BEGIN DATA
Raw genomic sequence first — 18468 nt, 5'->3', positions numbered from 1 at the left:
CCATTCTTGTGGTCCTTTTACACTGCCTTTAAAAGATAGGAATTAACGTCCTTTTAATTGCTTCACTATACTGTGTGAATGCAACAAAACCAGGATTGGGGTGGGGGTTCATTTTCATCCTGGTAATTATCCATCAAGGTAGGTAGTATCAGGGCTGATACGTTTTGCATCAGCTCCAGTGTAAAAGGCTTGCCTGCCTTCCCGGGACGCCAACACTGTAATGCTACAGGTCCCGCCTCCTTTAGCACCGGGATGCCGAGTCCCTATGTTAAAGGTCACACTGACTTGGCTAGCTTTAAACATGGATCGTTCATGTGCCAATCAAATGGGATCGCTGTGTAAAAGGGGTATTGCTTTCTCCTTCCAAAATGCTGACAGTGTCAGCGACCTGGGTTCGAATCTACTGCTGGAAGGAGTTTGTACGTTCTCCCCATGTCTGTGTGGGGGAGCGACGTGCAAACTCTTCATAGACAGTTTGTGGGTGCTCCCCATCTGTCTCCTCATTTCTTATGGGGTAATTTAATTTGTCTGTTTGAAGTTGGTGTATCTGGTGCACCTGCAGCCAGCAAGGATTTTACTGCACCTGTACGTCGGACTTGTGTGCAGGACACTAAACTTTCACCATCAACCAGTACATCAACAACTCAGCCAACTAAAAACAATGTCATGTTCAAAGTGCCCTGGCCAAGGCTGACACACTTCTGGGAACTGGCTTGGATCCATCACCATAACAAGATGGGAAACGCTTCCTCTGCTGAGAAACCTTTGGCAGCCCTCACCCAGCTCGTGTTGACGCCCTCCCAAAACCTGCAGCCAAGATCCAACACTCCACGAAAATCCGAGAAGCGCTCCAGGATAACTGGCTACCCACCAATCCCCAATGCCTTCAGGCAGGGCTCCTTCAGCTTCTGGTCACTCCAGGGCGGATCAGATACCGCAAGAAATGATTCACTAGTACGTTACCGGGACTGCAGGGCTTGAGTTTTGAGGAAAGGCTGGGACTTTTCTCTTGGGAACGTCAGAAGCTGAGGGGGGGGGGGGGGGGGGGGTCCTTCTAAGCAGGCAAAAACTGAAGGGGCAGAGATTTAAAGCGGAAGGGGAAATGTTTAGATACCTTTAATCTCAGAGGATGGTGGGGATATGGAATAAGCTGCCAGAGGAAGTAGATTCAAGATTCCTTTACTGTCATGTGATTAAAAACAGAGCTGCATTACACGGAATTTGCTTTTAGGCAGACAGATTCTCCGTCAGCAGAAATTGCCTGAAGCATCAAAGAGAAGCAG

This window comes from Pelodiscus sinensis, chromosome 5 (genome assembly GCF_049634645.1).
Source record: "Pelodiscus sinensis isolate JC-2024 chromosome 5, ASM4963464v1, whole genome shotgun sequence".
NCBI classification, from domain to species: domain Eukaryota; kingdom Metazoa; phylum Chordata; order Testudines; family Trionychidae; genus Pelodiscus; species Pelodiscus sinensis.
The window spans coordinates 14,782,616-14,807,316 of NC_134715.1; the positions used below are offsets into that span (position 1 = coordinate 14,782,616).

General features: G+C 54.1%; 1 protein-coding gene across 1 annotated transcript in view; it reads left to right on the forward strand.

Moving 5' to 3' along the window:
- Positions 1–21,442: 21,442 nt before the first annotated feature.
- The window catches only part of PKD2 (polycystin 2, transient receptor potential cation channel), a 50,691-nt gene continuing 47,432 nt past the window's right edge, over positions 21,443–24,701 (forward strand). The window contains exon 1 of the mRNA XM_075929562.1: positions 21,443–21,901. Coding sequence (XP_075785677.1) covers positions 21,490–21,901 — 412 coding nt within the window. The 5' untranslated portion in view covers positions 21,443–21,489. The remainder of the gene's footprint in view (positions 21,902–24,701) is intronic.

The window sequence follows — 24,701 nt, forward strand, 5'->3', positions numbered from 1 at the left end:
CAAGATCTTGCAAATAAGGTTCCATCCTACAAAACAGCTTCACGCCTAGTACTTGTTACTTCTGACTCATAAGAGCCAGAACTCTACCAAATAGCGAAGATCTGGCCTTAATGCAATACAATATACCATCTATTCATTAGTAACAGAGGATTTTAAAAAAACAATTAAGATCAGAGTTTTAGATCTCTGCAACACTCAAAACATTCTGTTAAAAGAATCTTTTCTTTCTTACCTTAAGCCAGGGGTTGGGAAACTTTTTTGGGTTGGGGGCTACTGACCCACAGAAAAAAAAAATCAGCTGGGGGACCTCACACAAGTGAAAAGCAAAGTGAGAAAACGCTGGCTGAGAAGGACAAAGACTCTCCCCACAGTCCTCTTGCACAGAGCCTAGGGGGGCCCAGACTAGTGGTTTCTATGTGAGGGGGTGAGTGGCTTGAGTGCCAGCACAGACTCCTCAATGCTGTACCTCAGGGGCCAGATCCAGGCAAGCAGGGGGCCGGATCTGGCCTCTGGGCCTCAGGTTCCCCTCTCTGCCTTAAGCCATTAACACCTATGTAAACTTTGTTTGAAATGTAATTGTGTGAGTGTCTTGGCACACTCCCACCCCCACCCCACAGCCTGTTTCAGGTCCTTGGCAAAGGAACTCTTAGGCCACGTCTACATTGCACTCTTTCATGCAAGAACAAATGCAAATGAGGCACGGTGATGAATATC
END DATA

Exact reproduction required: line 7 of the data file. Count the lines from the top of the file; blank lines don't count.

General features: G+C 54.1%; 1 protein-coding gene across 1 annotated transcript in view; it reads left to right on the forward strand.